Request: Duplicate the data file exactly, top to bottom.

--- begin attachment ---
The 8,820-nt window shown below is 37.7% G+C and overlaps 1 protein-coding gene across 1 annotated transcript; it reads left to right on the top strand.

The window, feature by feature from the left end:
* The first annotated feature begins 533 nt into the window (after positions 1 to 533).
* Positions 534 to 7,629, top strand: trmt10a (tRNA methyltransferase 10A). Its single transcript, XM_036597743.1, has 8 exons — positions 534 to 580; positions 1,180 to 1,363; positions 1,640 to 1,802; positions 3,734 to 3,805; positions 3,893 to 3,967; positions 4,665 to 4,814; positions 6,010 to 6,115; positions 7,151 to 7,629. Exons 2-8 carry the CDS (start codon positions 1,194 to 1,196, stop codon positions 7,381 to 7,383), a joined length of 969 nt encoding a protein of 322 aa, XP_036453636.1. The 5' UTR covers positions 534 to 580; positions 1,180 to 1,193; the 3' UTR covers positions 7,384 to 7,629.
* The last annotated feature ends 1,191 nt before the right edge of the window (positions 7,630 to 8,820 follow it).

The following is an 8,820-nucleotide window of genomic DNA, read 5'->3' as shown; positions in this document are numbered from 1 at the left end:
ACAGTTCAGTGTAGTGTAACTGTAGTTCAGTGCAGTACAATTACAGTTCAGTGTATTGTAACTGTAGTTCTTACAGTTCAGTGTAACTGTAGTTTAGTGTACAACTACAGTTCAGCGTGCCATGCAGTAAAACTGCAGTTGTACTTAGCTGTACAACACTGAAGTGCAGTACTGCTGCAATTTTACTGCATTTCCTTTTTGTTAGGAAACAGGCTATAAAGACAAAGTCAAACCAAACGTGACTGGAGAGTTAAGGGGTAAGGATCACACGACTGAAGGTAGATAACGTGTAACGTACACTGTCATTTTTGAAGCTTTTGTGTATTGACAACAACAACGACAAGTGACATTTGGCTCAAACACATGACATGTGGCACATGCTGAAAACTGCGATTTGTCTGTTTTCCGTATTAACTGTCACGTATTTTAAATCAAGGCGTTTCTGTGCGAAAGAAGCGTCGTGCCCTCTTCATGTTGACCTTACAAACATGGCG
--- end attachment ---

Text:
The 8,820-nt window shown below is 37.7% G+C and overlaps 1 protein-coding gene across 1 annotated transcript; it reads left to right on the top strand.

The window, feature by feature from the left end:
* The first annotated feature begins 533 nt into the window (after positions 1 to 533).
* Positions 534 to 7,629, top strand: trmt10a (tRNA methyltransferase 10A). Its single transcript, XM_036597743.1, has 8 exons — positions 534 to 580; positions 1,180 to 1,363; positions 1,640 to 1,802; positions 3,734 to 3,805; positions 3,893 to 3,967; positions 4,665 to 4,814; positions 6,010 to 6,115; positions 7,151 to 7,629. Exons 2-8 carry the CDS (start codon positions 1,194 to 1,196, stop codon positions 7,381 to 7,383), a joined length of 969 nt encoding a protein of 322 aa, XP_036453636.1. The 5' UTR covers positions 534 to 580; positions 1,180 to 1,193; the 3' UTR covers positions 7,384 to 7,629.
* The last annotated feature ends 1,191 nt before the right edge of the window (positions 7,630 to 8,820 follow it).

The following is an 8,820-nucleotide window of genomic DNA, read 5'->3' as shown; positions in this document are numbered from 1 at the left end:
ACAGTTCAGTGTAGTGTAACTGTAGTTCAGTGCAGTACAATTACAGTTCAGTGTATTGTAACTGTAGTTCTTACAGTTCAGTGTAACTGTAGTTTAGTGTACAACTACAGTTCAGCGTGCCATGCAGTAAAACTGCAGTTGTACTTAGCTGTACAACACTGAAGTGCAGTACTGCTGCAATTTTACTGCATTTCCTTTTTGTTAGGAAACAGGCTATAAAGACAAAGTCAAACCAAACGTGACTGGAGAGTTAAGGGGTAAGGATCACACGACTGAAGGTAGATAACGTGTAACGTACACTGTCATTTTTGAAGCTTTTGTGTATTGACAACAACAACGACAAGTGACATTTGGCTCAAACACATGACATGTGGCACATGCTGAAAACTGCGATTTGTCTGTTTTCCGTATTAACTGTCACGTATTTTAAATCAAGGCGTTTCTGTGCGAAAGAAGCGTCGTGCCCTCTTCATGTTGACCTTACAAACATGGCG